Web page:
I suspect that after including the base effect and the effects of food price increases, we will see CPI inflation peak around 4% by the end of this year. This is still quite a big deal – not compared to the 1970s but compared to the past 20 years and it would be double the Bank of England’s inflation 2% target.

How long will higher inflation persist?

It will depend on several factors. Base effects are temporary, similarly changes in the level of prices generated by supply shortages tend to last for only a year or two as well. The risk, though, is that the current trend becomes more self-sustaining. That can happen if higher inflation feeds through into pay growth and/or inflation expectations. Once people’s pay starts rising at a faster rate, then they’ve got more spending power and they can spend more. Subsequently, businesses can put up their prices more. The same can happen with inflation expectations. If inflation is expected to permanently shift up, simply because people expect inflation to be higher, it will be because businesses know they can raise prices – and people know that they can hopefully get a wage increase that compensates them. Another factor is whether the economic recovery is going to be so strong that it just generates inflation everywhere.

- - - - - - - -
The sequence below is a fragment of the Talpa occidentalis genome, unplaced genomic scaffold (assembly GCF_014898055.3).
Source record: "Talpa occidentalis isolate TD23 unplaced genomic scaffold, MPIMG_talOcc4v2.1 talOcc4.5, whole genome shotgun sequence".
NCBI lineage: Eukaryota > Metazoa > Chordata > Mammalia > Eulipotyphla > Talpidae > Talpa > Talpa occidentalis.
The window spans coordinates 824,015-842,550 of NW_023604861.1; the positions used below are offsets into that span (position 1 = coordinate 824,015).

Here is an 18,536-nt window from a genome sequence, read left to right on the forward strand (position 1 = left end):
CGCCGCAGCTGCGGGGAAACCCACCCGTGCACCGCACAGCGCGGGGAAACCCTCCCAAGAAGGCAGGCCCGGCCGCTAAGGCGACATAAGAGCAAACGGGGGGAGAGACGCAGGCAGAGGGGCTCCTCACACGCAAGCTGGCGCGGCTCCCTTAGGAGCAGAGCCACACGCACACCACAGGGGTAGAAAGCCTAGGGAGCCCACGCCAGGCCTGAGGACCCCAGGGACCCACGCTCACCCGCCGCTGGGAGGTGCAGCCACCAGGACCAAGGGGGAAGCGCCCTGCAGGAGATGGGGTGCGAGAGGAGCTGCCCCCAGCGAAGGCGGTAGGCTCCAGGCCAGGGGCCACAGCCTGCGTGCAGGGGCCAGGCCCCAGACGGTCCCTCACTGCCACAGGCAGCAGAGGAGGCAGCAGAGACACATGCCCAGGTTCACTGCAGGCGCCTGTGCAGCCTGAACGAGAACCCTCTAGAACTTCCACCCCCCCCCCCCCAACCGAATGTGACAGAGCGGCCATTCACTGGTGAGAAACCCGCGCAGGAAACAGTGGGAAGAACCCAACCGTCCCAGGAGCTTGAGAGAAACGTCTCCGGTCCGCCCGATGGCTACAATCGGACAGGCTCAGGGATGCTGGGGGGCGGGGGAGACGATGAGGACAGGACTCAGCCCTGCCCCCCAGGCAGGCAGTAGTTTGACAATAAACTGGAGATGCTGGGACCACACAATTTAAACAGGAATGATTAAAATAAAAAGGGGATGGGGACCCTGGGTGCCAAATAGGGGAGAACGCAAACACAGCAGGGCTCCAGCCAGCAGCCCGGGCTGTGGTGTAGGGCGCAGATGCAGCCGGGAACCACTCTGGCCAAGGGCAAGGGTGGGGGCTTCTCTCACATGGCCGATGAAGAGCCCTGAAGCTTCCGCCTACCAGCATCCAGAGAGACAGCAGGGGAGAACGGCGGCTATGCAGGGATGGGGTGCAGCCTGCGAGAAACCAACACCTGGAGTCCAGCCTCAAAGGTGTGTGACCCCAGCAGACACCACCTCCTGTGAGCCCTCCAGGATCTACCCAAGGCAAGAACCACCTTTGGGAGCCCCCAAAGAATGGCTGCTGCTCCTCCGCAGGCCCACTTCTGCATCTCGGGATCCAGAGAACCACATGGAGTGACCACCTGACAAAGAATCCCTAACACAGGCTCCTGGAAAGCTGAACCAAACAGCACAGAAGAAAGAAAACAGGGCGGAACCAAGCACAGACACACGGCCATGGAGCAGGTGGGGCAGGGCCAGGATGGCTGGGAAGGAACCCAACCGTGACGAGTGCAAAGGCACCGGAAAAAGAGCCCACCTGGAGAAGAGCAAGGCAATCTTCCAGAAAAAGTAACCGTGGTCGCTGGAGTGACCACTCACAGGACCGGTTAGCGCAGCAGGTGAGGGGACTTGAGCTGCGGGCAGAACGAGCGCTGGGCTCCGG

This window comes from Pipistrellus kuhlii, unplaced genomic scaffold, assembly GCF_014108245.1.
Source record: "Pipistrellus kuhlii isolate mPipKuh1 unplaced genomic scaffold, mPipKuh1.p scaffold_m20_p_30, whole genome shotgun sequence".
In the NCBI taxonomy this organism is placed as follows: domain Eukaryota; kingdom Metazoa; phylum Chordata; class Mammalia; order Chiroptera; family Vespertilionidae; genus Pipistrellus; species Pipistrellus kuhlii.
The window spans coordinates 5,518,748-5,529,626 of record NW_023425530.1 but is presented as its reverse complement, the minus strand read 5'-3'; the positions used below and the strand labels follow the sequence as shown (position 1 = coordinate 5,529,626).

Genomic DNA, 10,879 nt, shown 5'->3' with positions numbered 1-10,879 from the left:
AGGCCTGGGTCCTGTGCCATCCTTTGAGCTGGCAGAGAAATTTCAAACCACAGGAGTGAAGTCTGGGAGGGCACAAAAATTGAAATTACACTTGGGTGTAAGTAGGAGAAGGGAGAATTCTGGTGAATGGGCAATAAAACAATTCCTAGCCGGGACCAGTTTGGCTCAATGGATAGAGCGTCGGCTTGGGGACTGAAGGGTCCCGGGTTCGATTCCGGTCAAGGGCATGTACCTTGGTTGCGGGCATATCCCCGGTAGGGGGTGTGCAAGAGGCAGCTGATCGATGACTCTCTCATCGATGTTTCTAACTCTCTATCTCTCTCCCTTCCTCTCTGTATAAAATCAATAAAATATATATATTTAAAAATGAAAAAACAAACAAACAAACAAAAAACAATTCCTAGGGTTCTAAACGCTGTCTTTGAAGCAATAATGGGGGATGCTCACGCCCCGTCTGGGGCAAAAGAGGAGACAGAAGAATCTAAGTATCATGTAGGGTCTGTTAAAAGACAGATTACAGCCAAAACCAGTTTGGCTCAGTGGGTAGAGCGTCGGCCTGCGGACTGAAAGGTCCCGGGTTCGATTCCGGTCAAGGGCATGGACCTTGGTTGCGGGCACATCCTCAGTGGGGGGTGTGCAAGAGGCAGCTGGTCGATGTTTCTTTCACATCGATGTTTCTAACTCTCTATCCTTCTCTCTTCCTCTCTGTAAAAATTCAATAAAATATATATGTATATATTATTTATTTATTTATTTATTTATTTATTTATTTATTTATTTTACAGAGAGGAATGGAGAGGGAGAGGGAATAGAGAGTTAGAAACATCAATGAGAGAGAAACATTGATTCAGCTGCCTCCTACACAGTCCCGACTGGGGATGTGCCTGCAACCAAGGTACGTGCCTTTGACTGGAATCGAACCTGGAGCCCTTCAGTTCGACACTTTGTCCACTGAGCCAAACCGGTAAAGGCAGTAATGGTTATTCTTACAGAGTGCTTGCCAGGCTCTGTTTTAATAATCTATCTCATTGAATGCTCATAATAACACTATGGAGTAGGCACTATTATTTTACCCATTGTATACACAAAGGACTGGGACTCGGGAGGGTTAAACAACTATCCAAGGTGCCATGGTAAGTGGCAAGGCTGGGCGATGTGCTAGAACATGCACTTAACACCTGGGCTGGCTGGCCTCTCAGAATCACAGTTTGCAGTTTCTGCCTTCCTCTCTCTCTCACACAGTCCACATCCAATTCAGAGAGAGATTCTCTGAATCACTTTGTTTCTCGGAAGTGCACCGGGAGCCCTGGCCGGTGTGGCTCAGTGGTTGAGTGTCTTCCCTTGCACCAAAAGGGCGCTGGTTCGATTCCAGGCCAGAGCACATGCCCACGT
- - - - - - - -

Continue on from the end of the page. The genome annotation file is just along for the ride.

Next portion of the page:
What is the likelihood that these risks will materialise?

They are risks but I don’t think they are going to materialise. If we look at pay growth, I’m not convinced there’s going to be a huge, permanent, sustained surge in pay growth. Average earnings growth this year has risen but this is again due to a base effect, so comparing to wages last year. And, for example, those people who have been unfortunate enough to lose their job over the last year have been, by and large, low paid workers. Take them out and the average level of earnings goes up. That doesn’t mean those people who’ve kept their jobs have been getting hefty pay rises.
Some statistical measures show that inflation expectations have edged up, but I don’t think you can conclude that there’s been a step change higher. Expectations are still only slightly above the average rate of inflation over the last decade. I’d be surprised if inflation expectations move significantly higher over the next couple of years.
The backdrop for the economic situation is going to be somewhat fragile. Recoveries have been quite strong but haven’t yet got back to a level of economic activity that we enjoyed before the pandemic started. This leads me to believe that inflation will rise quite sharply over the next six to nine months – I’d stress that that’s probably going to be a bigger increase than most people are expecting due to the recent rises in commodity and component costs. However, I do think it will be short lived if we’re not getting much pay growth and we’re not getting a rise in inflation expectations. For my money, we’re going to get a rise in inflation, but it’s going to last for perhaps a year or so before it starts to fall back down again.

Will the Bank of England raise interest rates?